About a year ago I built myself a 3D printed CNC machine. Among other attachments I added a NEJE A40640 LED laser module to it that has a 10 watt optical output. I have been trying to get a handle on how the laser diode works. Recently I have been going over research papers trying to work out the relationship between laser power and cutting speed. I came across a few papers that seem to fit the bill.

if you dig into the papers and do a little simplification you get an equation like this that tells you approximately how deep a cut will be.

This says that increasing the laser power or the number of passes should increase the cut depth in a linear way. While increasing the velocity of the laser head or increasing the size of the laser spot will result in a decrease in cutting depth at a logarithmic rate. This falls out of the math easily enough, if we plug 1 in for all values but power then we end up with depth = x, while if we plug in 1 for all values but velocity we end up with depth=1/x. This equation is missing some constants that dial it in for each material type, so keep in mind this is an approximation.

We can pull out a part of this equation and call it energy per unit length or energy = power/velocity. For any given material type it can only take so much energy before being permanently damaged (burning) and that defines the optimal ratio between power and velocity. Say the material can only take 1 unit of energy before burning, then we can choose to run 1 unit of power at one unit of velocity, or 10 units of power at 10 units of velocity resulting in a faster cut, but we can't get any more depth out of the laser than this. We can try to run more passes to get more depth without adding more energy, but only up to a point.

Another interesting point here is that it is the focus spot size that dictates the ultimate depth of cut. If the spot size grew to 4x its smallest size then we would only have 25% of the energy to cut material. The way the laser focus spot works we end up with a 'waist' where the laser spot size is relatively unchanged, but outside of that area the laser light diverges rapidly. This means that as our cut depth increases past the depth of this waste we start to loose cutting power and eventually it gets to the point where no amount of extra passes, reduction in speed or energy can overcome the loss. Basically any laser, no matter how strong, will ultimately have a maximum depth of cut.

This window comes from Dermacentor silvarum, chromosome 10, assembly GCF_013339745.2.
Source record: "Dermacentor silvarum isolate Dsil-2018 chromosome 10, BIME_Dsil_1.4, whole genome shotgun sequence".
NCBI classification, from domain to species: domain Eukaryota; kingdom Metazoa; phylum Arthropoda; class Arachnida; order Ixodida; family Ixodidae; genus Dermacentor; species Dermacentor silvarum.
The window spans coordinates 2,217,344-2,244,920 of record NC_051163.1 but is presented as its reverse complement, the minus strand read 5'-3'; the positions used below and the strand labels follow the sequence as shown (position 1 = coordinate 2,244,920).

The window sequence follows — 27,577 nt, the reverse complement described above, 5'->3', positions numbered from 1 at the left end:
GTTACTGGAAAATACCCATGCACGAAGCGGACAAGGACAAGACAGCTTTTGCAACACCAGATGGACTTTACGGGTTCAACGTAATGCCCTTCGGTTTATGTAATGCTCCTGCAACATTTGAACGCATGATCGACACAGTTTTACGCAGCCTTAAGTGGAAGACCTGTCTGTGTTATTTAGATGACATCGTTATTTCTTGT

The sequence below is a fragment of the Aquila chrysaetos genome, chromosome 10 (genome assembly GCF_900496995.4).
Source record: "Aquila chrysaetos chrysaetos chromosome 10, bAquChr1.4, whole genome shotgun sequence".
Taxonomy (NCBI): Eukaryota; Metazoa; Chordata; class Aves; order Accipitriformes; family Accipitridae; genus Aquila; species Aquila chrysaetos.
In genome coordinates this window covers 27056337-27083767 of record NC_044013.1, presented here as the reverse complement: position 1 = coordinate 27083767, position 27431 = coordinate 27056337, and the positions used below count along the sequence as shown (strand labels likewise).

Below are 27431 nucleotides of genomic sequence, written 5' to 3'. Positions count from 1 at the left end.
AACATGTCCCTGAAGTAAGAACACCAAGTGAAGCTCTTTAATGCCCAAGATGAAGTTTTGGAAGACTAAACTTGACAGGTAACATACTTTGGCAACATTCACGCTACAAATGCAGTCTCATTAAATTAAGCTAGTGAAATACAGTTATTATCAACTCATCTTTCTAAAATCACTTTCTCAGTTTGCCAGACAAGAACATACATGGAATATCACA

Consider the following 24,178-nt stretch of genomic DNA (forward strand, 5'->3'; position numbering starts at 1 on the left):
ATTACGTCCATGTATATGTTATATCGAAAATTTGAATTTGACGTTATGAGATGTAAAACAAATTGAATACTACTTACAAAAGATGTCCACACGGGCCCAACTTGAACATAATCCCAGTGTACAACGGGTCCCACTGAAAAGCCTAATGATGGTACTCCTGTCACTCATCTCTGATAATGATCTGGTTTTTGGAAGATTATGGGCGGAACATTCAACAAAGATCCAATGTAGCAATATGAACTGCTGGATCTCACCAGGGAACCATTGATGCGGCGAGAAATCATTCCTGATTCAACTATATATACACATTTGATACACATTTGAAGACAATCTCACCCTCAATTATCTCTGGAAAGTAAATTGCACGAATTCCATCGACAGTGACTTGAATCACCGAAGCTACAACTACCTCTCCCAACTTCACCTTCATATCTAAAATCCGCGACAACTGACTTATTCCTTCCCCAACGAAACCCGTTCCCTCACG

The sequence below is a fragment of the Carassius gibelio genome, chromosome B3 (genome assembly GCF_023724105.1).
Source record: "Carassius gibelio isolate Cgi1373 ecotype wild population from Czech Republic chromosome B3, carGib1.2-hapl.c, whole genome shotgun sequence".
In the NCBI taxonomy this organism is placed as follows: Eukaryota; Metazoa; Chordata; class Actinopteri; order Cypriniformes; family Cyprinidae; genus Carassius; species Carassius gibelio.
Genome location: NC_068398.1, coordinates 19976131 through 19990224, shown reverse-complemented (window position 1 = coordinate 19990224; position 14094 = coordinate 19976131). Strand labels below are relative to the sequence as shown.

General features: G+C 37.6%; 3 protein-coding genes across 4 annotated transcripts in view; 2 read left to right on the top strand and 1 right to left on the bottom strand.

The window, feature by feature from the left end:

According to these equations there should be no difference between laser power or passes. That is a laser with power of 1 running 2 passes should be equivalent to a laser with a power of 2 running 1 pass. Also there is an inverse relationship between speed and power, so if you want to run at 2x the speed you need 2x the power or 2x the passes to cut the same depth. In practice there are small differences in each material that make power and passes not fully equivalent, and the above limitations are still in place and you can't keep cutting deeper and deeper by just increasing power or reducing speed. But as a rule if someone says they cut at high speed for many passes you can reduce the speed and passes at the same rate and get an equivalent cut

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Here are some of the papers I used to derive this.

https://www.fpl.fs.fed.us/documnts/fplrp/fplrp250.pdf

http://alumni.media.mit.edu/~yarin/laser/physics.html

https://makezine.com/2019/03/04/a-deep-dive-into-laser-cutter-speed-and-power/

https://www.sciencedirect.com/topics/engineering/laser-power-density

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In order to verify the above equation I wrote a test utility that can control my laser. This test is simple, I start the laser just off the edge of my material and...

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